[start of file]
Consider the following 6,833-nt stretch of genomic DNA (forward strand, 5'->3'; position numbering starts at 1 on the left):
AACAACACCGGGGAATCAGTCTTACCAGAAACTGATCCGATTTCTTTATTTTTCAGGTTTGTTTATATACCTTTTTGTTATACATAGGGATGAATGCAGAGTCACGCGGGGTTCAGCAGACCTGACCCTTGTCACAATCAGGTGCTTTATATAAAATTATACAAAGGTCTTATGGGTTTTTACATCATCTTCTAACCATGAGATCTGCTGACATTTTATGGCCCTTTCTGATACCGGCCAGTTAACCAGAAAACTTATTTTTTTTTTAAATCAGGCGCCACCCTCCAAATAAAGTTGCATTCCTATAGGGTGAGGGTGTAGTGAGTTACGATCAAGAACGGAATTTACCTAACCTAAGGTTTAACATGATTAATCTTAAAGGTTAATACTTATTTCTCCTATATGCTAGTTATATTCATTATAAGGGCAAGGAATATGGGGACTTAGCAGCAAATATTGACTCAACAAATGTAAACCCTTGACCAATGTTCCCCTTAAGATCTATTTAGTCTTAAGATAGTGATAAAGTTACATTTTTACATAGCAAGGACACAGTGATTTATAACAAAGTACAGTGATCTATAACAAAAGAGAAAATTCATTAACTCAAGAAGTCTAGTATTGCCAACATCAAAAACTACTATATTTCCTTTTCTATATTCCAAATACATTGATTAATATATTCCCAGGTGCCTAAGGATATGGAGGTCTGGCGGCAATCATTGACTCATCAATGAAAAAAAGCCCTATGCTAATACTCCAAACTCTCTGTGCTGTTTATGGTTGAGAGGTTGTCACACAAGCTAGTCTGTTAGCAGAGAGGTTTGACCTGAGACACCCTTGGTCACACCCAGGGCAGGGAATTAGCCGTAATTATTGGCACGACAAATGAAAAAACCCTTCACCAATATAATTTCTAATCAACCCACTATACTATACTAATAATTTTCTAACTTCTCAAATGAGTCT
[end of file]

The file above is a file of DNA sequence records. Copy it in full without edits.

Consider the following 6,833-nt stretch of genomic DNA (forward strand, 5'->3'; position numbering starts at 1 on the left):
AACAACACCGGGGAATCAGTCTTACCAGAAACTGATCCGATTTCTTTATTTTTCAGGTTTGTTTATATACCTTTTTGTTATACATAGGGATGAATGCAGAGTCACGCGGGGTTCAGCAGACCTGACCCTTGTCACAATCAGGTGCTTTATATAAAATTATACAAAGGTCTTATGGGTTTTTACATCATCTTCTAACCATGAGATCTGCTGACATTTTATGGCCCTTTCTGATACCGGCCAGTTAACCAGAAAACTTATTTTTTTTTTAAATCAGGCGCCACCCTCCAAATAAAGTTGCATTCCTATAGGGTGAGGGTGTAGTGAGTTACGATCAAGAACGGAATTTACCTAACCTAAGGTTTAACATGATTAATCTTAAAGGTTAATACTTATTTCTCCTATATGCTAGTTATATTCATTATAAGGGCAAGGAATATGGGGACTTAGCAGCAAATATTGACTCAACAAATGTAAACCCTTGACCAATGTTCCCCTTAAGATCTATTTAGTCTTAAGATAGTGATAAAGTTACATTTTTACATAGCAAGGACACAGTGATTTATAACAAAGTACAGTGATCTATAACAAAAGAGAAAATTCATTAACTCAAGAAGTCTAGTATTGCCAACATCAAAAACTACTATATTTCCTTTTCTATATTCCAAATACATTGATTAATATATTCCCAGGTGCCTAAGGATATGGAGGTCTGGCGGCAATCATTGACTCATCAATGAAAAAAAGCCCTATGCTAATACTCCAAACTCTCTGTGCTGTTTATGGTTGAGAGGTTGTCACACAAGCTAGTCTGTTAGCAGAGAGGTTTGACCTGAGACACCCTTGGTCACACCCAGGGCAGGGAATTAGCCGTAATTATTGGCACGACAAATGAAAAAACCCTTCACCAATATAATTTCTAATCAACCCACTATACTATACTAATAATTTTCTAACTTCTCAAATGAGTCT